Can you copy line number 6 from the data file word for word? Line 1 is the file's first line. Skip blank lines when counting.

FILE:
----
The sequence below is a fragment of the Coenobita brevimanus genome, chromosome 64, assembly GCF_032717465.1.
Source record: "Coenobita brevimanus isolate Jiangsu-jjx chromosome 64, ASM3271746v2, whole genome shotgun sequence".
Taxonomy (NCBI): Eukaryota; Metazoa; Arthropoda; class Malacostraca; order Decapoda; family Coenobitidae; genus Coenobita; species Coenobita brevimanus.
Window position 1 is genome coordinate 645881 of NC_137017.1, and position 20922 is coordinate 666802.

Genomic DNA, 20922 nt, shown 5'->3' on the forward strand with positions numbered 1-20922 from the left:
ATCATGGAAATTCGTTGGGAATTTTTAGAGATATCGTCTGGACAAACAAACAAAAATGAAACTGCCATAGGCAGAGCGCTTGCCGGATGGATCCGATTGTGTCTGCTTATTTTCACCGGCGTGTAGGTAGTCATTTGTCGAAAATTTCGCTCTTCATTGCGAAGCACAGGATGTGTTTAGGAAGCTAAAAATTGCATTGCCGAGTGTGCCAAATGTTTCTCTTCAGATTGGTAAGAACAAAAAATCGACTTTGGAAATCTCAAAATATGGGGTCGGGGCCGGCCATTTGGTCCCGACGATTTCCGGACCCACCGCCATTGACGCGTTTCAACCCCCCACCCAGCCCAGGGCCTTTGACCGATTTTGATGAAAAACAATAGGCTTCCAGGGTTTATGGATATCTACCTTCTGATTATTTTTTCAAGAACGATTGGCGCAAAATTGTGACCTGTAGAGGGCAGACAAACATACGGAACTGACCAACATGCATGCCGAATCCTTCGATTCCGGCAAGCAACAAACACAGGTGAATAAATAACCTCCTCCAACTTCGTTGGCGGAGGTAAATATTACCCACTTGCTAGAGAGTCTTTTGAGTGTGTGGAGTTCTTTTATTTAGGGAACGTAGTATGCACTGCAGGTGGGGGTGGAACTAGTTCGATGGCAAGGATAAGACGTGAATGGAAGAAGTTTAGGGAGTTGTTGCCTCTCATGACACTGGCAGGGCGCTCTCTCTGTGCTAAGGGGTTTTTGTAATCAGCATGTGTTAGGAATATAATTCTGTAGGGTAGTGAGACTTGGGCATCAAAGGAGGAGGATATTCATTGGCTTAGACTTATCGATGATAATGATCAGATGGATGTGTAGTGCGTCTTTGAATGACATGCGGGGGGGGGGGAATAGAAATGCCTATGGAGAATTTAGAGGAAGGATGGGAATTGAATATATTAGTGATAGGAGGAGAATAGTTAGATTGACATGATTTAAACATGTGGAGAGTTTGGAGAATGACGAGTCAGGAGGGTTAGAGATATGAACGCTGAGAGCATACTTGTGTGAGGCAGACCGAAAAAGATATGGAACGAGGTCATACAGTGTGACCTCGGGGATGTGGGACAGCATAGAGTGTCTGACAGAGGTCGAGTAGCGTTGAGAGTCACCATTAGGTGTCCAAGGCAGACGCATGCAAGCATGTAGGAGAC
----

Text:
ATCATGGAAATTCGTTGGGAATTTTTAGAGATATCGTCTGGACAAACAAACAAAAATGAAACTGCCATAGGCAGAGCGCTTGCCGGATGGATCCGATTGTGTCTGCTTATTTTCACCGGCGTGTAGGTAGTCATTTGTCGAAAATTTCGCTCTTCATTGCGAAGCACAGGATGTGTTTAGGAAGCTAAAAATTGCATTGCCGAGTGTGCCAAATGTTTCTCTTCAGATTGGTAAGAACAAAAAATCGACTTTGGAAATCTCAAAATATGGGGTCGGGGCCGGCCATTTGGTCCCGACGATTTCCGGACCCACCGCCATTGACGCGTTTCAACCCCCCACCCAGCCCAGGGCCTTTGACCGATTTTGATGAAAAACAATAGGCTTCCAGGGTTTATGGATATCTACCTTCTGATTATTTTTTCAAGAACGATTGGCGCAAAATTGTGACCTGTAGAGGGCAGACAAACATACGGAACTGACCAACATGCATGCCGAATCCTTCGATTCCGGCAAGCAACAAACACAGGTGAATAAATAACCTCCTCCAACTTCGTTGGCGGAGGTAAATATTACCCACTTGCTAGAGAGTCTTTTGAGTGTGTGGAGTTCTTTTATTTAGGGAACGTAGTATGCACTGCAGGTGGGGGTGGAACTAGTTCGATGGCAAGGATAAGACGTGAATGGAAGAAGTTTAGGGAGTTGTTGCCTCTCATGACACTGGCAGGGCGCTCTCTCTGTGCTAAGGGGTTTTTGTAATCAGCATGTGTTAGGAATATAATTCTGTAGGGTAGTGAGACTTGGGCATCAAAGGAGGAGGATATTCATTGGCTTAGACTTATCGATGATAATGATCAGATGGATGTGTAGTGCGTCTTTGAATGACATGCGGGGGGGGGGGAATAGAAATGCCTATGGAGAATTTAGAGGAAGGATGGGAATTGAATATATTAGTGATAGGAGGAGAATAGTTAGATTGACATGATTTAAACATGTGGAGAGTTTGGAGAATGACGAGTCAGGAGGGTTAGAGATATGAACGCTGAGAGCATACTTGTGTGAGGCAGACCGAAAAAGATATGGAACGAGGTCATACAGTGTGACCTCGGGGATGTGGGACAGCATAGAGTGTCTGACAGAGGTCGAGTAGCGTTGAGAGTCACCATTAGGTGTCCAAGGCAGACGCATGCAAGCATGTAGGAGAC